Becoming an air traffic controller: Steps to Follow
Though most of us know that there are thousands of planes in the sky at any given moment, not many of us consider what that translates to in terms of passenger numbers. According to the National Air Traffic Controllers Association, air traffic controllers in the US alone keep two million passengers safe each day. This adds up to roughly one billion air travelers each year.
With these figures in mind, it’s easy to understand why air traffic controllers have one of the most important jobs in aviation — and one of the most stressful jobs in the world.
If this sounds more exciting than intimidating to you and you’re considering a career in this field, you can find out all about it in this article — from the qualifications you’ll need to what you’ll be earning, and all the in-betweens.
What air traffic controllers do
The primary concern of an air traffic controller is to keep pilots, crew members, and passengers safe. By monitoring planes in their assigned airspace and conveying important information to flight crew, air traffic controllers also help minimize delays.
To ensure that planes remain safely on track, air traffic controllers use various technologies and systems at the air traffic control facilities they work in. These include radars, meteorological displays, and navigation and communication systems.
In a little more detail, their duties include:
- Monitoring and directing the movement of aircraft in flight
- Controlling ground traffic on runways and taxiways
- Sharing crucial information regarding weather conditions, flight paths, and runway closures
- Issuing landing and takeoff instructions
- Accepting control of incoming flights and transferring control of outbound flights to other control centers
- Alerting response teams in emergencies
What the job is like
As travel writer and former air traffic controller Michele Robson writes in an article, “[air traffic control] has been described by some as a giant video game or playing 3D chess.” That’s an apt description if you consider that air traffic controllers are responsible for directing tens of thousands of flights to their destinations each day. Like maestros of the skies!
But aside from the multitasking and swift decision making, what does a day in the life of an air traffic control specialist look like? Let’s get into it.
Air traffic control specialists work in:
- Control towers, coordinating ground traffic, takeoffs, and landings, as well as planes flying within 5 miles of the airport.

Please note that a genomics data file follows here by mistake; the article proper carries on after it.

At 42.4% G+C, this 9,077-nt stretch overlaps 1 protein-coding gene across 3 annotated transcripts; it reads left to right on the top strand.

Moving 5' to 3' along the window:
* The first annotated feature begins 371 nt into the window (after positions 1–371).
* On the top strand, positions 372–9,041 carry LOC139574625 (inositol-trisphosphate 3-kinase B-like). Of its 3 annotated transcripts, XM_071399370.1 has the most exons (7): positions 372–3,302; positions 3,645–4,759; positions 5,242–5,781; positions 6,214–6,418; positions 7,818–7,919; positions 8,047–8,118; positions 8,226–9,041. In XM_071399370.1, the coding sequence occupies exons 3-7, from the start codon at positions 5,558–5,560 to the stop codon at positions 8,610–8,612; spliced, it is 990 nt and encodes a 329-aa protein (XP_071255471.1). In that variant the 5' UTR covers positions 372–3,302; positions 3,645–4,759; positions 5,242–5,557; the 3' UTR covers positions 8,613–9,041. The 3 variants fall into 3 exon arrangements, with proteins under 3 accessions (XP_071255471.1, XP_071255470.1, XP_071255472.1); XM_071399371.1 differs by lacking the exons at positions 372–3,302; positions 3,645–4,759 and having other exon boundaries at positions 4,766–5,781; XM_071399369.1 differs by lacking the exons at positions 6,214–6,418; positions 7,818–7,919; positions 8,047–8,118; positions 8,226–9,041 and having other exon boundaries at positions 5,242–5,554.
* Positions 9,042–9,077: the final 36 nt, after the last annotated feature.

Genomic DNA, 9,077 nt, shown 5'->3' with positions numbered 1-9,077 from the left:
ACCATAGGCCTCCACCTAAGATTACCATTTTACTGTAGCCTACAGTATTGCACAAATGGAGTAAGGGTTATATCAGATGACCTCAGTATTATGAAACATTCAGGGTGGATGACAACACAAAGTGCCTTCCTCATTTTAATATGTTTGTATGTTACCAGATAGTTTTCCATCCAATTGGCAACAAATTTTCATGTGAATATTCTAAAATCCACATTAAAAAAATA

- Approach control facilities, where they use radars and communication systems to provide control services to arriving and departing
- En route centers, positioned away from airports in multiple locations, giving instructions and advice to flight crew cruising thousands of feet above.
As their job involves high concentration and the monitoring of aircraft on radar screens, the majority of air traffic controllers work in quiet, semi-dark rooms. Low lighting ensures a clearer view of the radars, eliminating reflections and glares which would make handling the equipment impossible.
In terms of workplace equity, air traffic controllers working for the FAA can expect very high standards. Though this profession falls under the category of United States citizen-specific jobs (meaning it requires American citizenship), the FAA is an equal opportunity employer. As stated on their website, at the heart of their human resources management lies a commitment to “[embracing] diverse perspectives”.
Typically, an air traffic controller works full time, with mandatory 30-minute breaks every couple of hours. As air traffic control services are required around the clock every single day of the year, control specialists work morning, afternoon, or night shifts that also cover weekends and holidays.
In the US, air traffic controllers are not allowed to work for more than ten hours at a time and must rest for a minimum of nine hours between shifts. Additionally, to minimize operational errors further, the Federal Aviation Administration (FAA) requires these professionals to retire by the age of 56.
Air traffic control is an extremely high-stress job, with workers being able to demonstrate unbreakable focus, multitasking, being able to adapt quickly to new circumstances, and remain level-headed under pressure. High levels of occupational stress have been linked with an increased risk of heart disease, anxiety disorders, depression, and substance abuse.
As air traffic controllers also spend long hours sitting down, their risk of physical and mental disorders goes up even more. According to the World Health Organization, leading a sedentary lifestyle is “one of the more serious yet insufficiently addressed public health problems of our time.”
Add shift work to the mix, which can also lead to various health problems by disrupting your circadian rhythm, and you have a job that can be just as taxing on the body as it is on the mind.
Though the job comes with exceptionally high levels of pressure, it also comes with great pay, benefits, and perks. According to the FAA website, all FAA employees get to enjoy benefits like dental and vision insurance, life insurance, childcare subsidy, and a retirement savings and investment plan, to name a few.
According to the Best Places to Work in the Federal Government rankings, the FAA has an “engagement and satisfaction” score of 66.9%. The numbers are supported by Glassdoor data that indicates that “75% have a positive outlook for the business.”
The Bureau of Labor Statistics (BLS) expects around 2,400 yearly job openings over the next decade for air traffic controllers. If the number strikes you as quite low considering that air traffic continues to grow globally, you’re not wrong. However, there’s a good explanation for it.
The future workplace of air traffic controllers is looking up, as the FAA has a multibillion-dollar initiative underway, which is gradually modernizing the US National Airspace System. Known as “NextGen”, the new infrastructure aims to enhance the safety, capacity, and efficiency of American aviation. By moving on from a radar-based system with radio communication to a satellite-based one, individual air traffic controllers will be able to handle larger amounts of traffic. As a result, the rate of new hires will remain fairly low, with new employees coming in to replace retiring ones in most situations.
Though new job openings for the role are expected to remain limited over the next decade, air traffic controllers hired by the FAA will earn annual wages of around $129,750. That’s more than twice the annual mean wage for all occupations, according to the BLS.